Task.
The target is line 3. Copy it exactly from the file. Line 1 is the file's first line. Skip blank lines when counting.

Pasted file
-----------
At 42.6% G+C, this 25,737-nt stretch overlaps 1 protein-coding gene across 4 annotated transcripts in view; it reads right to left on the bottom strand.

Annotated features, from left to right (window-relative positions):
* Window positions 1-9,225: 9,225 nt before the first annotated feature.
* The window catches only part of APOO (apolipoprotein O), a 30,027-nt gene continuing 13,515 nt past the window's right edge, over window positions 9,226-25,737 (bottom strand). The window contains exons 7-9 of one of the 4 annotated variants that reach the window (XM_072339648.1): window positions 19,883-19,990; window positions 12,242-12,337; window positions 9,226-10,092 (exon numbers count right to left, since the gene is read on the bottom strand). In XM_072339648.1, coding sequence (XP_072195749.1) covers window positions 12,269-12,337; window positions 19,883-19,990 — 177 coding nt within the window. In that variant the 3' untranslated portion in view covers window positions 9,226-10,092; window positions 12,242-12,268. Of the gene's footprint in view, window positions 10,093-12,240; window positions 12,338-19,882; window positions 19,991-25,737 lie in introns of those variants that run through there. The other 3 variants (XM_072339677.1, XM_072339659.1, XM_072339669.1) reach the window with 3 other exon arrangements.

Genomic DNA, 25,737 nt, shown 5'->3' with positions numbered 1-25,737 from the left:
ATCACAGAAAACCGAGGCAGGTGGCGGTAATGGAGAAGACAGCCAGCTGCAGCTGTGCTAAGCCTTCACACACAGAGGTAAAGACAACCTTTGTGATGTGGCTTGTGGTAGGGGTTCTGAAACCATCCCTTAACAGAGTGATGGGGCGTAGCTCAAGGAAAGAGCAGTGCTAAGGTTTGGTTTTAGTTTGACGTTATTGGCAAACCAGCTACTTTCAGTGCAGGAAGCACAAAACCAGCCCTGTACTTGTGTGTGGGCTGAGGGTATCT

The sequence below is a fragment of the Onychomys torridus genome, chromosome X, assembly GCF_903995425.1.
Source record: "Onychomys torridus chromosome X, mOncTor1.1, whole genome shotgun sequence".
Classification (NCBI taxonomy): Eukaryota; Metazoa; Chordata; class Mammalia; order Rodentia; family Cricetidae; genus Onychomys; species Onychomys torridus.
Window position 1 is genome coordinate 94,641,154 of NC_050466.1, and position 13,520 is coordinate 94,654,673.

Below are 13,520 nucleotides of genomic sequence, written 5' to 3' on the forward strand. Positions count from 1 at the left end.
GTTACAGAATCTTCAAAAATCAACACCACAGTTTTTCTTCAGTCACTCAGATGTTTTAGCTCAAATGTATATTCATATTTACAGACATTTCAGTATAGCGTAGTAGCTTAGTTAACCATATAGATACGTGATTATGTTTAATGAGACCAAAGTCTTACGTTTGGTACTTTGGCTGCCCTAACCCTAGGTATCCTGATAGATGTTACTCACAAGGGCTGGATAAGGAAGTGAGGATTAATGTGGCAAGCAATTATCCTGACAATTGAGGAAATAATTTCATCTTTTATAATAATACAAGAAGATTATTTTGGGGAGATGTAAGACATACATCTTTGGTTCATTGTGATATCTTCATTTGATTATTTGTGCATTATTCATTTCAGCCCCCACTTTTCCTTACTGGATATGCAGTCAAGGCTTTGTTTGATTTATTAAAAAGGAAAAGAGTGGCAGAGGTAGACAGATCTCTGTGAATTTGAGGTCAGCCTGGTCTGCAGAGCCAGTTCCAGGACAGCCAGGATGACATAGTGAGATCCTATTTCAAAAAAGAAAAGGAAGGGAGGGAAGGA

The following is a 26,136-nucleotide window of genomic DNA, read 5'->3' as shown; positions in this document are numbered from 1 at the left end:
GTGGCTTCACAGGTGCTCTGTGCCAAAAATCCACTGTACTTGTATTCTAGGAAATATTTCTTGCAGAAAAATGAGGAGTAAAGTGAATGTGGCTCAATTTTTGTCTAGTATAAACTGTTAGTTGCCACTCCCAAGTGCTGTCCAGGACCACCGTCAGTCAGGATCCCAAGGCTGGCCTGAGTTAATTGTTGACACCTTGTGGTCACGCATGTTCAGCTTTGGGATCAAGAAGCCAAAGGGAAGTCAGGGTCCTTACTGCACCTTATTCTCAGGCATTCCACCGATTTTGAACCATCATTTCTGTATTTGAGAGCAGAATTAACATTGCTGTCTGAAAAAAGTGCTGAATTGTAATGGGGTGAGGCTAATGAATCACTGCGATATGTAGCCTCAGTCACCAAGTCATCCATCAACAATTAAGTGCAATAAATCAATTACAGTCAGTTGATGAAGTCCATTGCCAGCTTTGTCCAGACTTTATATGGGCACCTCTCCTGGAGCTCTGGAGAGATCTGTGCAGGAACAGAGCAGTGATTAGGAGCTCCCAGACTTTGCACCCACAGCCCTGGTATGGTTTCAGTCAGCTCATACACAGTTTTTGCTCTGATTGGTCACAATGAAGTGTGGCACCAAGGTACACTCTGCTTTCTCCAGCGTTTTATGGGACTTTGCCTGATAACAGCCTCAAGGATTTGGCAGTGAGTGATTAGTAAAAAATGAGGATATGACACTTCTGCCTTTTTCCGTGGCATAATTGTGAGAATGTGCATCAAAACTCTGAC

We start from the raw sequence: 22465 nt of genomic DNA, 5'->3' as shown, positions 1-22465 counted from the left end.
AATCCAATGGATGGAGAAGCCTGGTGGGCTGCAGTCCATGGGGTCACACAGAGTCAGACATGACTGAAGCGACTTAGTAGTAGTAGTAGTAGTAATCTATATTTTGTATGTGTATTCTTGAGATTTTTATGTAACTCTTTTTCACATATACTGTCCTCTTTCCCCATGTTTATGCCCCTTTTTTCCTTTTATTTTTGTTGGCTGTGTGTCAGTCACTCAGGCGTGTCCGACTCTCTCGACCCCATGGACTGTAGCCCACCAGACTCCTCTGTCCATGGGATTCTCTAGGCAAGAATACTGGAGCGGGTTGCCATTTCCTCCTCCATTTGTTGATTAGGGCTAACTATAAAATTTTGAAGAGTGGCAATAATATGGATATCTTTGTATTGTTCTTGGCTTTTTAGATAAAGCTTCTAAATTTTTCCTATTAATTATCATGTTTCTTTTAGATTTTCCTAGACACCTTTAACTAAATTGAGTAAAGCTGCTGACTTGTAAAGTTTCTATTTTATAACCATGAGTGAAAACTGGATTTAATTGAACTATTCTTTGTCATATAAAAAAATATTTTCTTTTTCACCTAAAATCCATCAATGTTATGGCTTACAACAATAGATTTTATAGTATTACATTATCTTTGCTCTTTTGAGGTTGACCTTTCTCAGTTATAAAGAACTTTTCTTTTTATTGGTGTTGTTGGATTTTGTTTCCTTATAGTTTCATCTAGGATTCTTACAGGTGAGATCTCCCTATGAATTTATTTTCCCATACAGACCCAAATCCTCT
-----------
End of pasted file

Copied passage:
* Window positions 1-9,225: 9,225 nt before the first annotated feature.